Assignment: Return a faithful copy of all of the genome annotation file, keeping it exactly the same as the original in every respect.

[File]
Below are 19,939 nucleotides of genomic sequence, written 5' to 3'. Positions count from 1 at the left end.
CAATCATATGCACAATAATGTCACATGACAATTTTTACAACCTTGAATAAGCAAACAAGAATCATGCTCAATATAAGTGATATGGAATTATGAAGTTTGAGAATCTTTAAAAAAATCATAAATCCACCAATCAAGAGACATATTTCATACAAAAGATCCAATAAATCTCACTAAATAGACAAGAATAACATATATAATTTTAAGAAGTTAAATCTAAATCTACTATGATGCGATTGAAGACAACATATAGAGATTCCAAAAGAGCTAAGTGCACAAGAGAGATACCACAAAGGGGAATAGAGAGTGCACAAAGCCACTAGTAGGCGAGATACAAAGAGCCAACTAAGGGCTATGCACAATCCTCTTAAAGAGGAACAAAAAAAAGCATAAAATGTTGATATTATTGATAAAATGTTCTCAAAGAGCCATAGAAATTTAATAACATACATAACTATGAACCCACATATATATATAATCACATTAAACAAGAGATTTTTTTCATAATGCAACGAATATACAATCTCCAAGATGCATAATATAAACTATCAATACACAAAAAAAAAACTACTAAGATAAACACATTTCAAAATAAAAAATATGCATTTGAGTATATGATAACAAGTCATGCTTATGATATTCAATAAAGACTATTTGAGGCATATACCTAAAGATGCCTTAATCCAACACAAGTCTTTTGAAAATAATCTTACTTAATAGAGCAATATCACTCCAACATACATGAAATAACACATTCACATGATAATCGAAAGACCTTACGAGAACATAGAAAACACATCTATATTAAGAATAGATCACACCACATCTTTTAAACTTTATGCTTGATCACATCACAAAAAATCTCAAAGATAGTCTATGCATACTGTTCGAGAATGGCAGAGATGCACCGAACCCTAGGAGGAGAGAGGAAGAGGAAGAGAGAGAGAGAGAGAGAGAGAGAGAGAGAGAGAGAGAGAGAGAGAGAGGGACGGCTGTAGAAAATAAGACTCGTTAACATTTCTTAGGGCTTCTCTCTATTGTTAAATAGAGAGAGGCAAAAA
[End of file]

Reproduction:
Below are 19,939 nucleotides of genomic sequence, written 5' to 3'. Positions count from 1 at the left end.
CAATCATATGCACAATAATGTCACATGACAATTTTTACAACCTTGAATAAGCAAACAAGAATCATGCTCAATATAAGTGATATGGAATTATGAAGTTTGAGAATCTTTAAAAAAATCATAAATCCACCAATCAAGAGACATATTTCATACAAAAGATCCAATAAATCTCACTAAATAGACAAGAATAACATATATAATTTTAAGAAGTTAAATCTAAATCTACTATGATGCGATTGAAGACAACATATAGAGATTCCAAAAGAGCTAAGTGCACAAGAGAGATACCACAAAGGGGAATAGAGAGTGCACAAAGCCACTAGTAGGCGAGATACAAAGAGCCAACTAAGGGCTATGCACAATCCTCTTAAAGAGGAACAAAAAAAAGCATAAAATGTTGATATTATTGATAAAATGTTCTCAAAGAGCCATAGAAATTTAATAACATACATAACTATGAACCCACATATATATATAATCACATTAAACAAGAGATTTTTTTCATAATGCAACGAATATACAATCTCCAAGATGCATAATATAAACTATCAATACACAAAAAAAAAACTACTAAGATAAACACATTTCAAAATAAAAAATATGCATTTGAGTATATGATAACAAGTCATGCTTATGATATTCAATAAAGACTATTTGAGGCATATACCTAAAGATGCCTTAATCCAACACAAGTCTTTTGAAAATAATCTTACTTAATAGAGCAATATCACTCCAACATACATGAAATAACACATTCACATGATAATCGAAAGACCTTACGAGAACATAGAAAACACATCTATATTAAGAATAGATCACACCACATCTTTTAAACTTTATGCTTGATCACATCACAAAAAATCTCAAAGATAGTCTATGCATACTGTTCGAGAATGGCAGAGATGCACCGAACCCTAGGAGGAGAGAGGAAGAGGAAGAGAGAGAGAGAGAGAGAGAGAGAGAGAGAGAGAGAGAGAGAGAGAGAGGGACGGCTGTAGAAAATAAGACTCGTTAACATTTCTTAGGGCTTCTCTCTATTGTTAAATAGAGAGAGGCAAAAA